I raced Philly. I bridged to the breakaway in dramatic fashion with a lap to go on the Wall. We could have stuck it. It was possible. And I honestly think I would have won if our five-man group had stayed away. I was probably the freshest since I’d spent minimal time in the wind that day and the finishing climb suited me perfectly. But we didn’t stay away and were caught with two miles to go. Even though I didn’t even make the top 10, that ride pretty much landed me my first pro contract. Allen Wahlstrom, manager of Firefighters, nodded his head in approval at my race. He had a secret plan that he’d been working on for quite some time: a continental Swedish/American/Scandinavian squad that would race all over Europe and be based out of Uppsala Sweden. He told me about the proposed race schedule, the goals of the team, how awesome Sweden is, and mentioned that I might have a spot on the team. I said “Great, sign me up,” not really thinking it would happen. In my mind I gave it a 0.5% chance of happening. These things almost never come true. Dreams that is.

A couple weeks after racing Philly I had a great ride with Full Circle at Nature Valley…almost. I got sick part way though and wasn’t even in condition to start the final day. It was a huge bummer as I would have likely finished 8th overall. But I DNFed instead. To make things worse, I was essentially kicked off my team (Rio Grande) a week and a half later when my director let me know what he really thought of me: not much. I took the not so lightly hinted-at suggestion to quit the team. The last thing I needed was bullshit drama from a jealous director, which would have likely lead to a poor second half of the season and a lot of hurt feelings (mine mostly). I decided I’d just finish off the season getting to races on my own and guest riding. Fuck it. I’m still upset about this as you might be able to tell.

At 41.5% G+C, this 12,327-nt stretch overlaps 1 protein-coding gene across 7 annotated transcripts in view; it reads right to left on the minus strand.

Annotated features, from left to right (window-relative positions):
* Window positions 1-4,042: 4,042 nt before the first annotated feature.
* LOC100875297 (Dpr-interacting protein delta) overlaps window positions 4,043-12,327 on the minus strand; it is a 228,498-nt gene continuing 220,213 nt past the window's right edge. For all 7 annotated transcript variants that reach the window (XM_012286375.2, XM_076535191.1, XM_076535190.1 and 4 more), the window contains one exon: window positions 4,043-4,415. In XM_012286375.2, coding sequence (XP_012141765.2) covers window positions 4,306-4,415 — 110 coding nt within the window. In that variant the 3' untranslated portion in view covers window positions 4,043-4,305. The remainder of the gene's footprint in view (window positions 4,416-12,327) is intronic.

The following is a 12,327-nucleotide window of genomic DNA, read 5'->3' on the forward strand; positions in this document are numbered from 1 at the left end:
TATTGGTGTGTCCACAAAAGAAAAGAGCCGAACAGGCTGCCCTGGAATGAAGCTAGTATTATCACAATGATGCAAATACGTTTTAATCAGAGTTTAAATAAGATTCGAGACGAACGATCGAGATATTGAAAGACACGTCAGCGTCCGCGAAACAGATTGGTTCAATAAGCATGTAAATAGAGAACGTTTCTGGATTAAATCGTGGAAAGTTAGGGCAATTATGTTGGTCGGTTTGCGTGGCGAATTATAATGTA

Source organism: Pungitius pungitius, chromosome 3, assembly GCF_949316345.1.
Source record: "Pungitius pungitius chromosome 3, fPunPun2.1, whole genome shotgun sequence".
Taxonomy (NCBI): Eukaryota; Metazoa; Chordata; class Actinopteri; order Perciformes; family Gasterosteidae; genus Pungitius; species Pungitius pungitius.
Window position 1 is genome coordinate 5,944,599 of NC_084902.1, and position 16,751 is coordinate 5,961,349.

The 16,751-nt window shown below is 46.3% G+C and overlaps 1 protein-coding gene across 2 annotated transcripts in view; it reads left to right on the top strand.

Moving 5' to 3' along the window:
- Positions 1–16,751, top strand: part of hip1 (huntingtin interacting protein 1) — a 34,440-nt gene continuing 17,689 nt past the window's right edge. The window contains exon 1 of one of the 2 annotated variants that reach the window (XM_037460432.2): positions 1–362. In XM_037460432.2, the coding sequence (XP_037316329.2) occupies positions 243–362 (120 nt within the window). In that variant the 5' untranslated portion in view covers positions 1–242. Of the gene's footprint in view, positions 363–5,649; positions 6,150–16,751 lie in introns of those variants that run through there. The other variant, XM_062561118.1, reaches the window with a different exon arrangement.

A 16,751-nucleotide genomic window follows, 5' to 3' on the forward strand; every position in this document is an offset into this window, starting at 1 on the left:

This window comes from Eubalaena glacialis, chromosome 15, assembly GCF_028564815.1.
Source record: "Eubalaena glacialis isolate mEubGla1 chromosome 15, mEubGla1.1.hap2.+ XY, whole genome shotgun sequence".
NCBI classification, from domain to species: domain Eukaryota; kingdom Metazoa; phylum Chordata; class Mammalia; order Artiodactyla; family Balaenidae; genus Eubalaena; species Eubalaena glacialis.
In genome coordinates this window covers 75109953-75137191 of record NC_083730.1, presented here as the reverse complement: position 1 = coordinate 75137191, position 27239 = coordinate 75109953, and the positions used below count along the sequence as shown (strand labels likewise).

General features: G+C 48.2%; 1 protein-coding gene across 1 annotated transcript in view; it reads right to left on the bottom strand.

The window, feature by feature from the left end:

By now it was late June and just a week and a half out from Nationals. I wondered if anyone wanted me to ride in their kit for nationals. It seemed like a waste (and an unnecessary expense) to go out and buy a blank kit.  I called up Allen and he said yes. Wear the Firefighters kit and you’ll just be on our team for the rest of the season. I took 5th in the race, not bad, not great, but good enough to get on the podium. It confirmed to Allen that I should be on Firefighter’s Cascade squad, which was a few weeks after Nationals. They gave me a bike, wheels, helmets, more kits, goodies galore! More importantly, a spot at Cascade.

I had a terrible Cascade. Worst race and form of the season, but showed that I was a good guy, a hard worker, and definitely a team player–something that anyone from my three years on Hagens Berman would have adamantly agreed with. Allen told me I would be on the squad for the new Firefighters continental team assuming it got all the necessary funding. I said “Great, sign me up!” giving it a 1% chance of actually happening. The way Allen described it this time sounded WAY too good to be true, but I gave it that extra half percentage point just out of pure excitement.

Sometimes all that’s needed is that one in a hundred chance.

If one of the above things hadn’t gone just the way I needed them to, I wouldn’t have made it. If the Philly organizers hadn’t accrued the right sponsors, if I hadn’t had such an amazing accidental attack on that last lap, if I hadn’t gotten yelled at by my director on Rio and decided to quite the team and missed out on the chance to ride with Firefighters at Nationals and Cascade…if one small piece of the puzzle was misplaced I wouldn’t be bragging here right now about how amazingly awesome my life has just become: the realization of an eight-year long dream. I’ve wished for nothing else for those eight years. I’ve thought of nothing else. I’ve worked for nothing else. I’ve had just one goal for approximately 30% of my lifetime and I finally accomplished it. And damn does it feel good.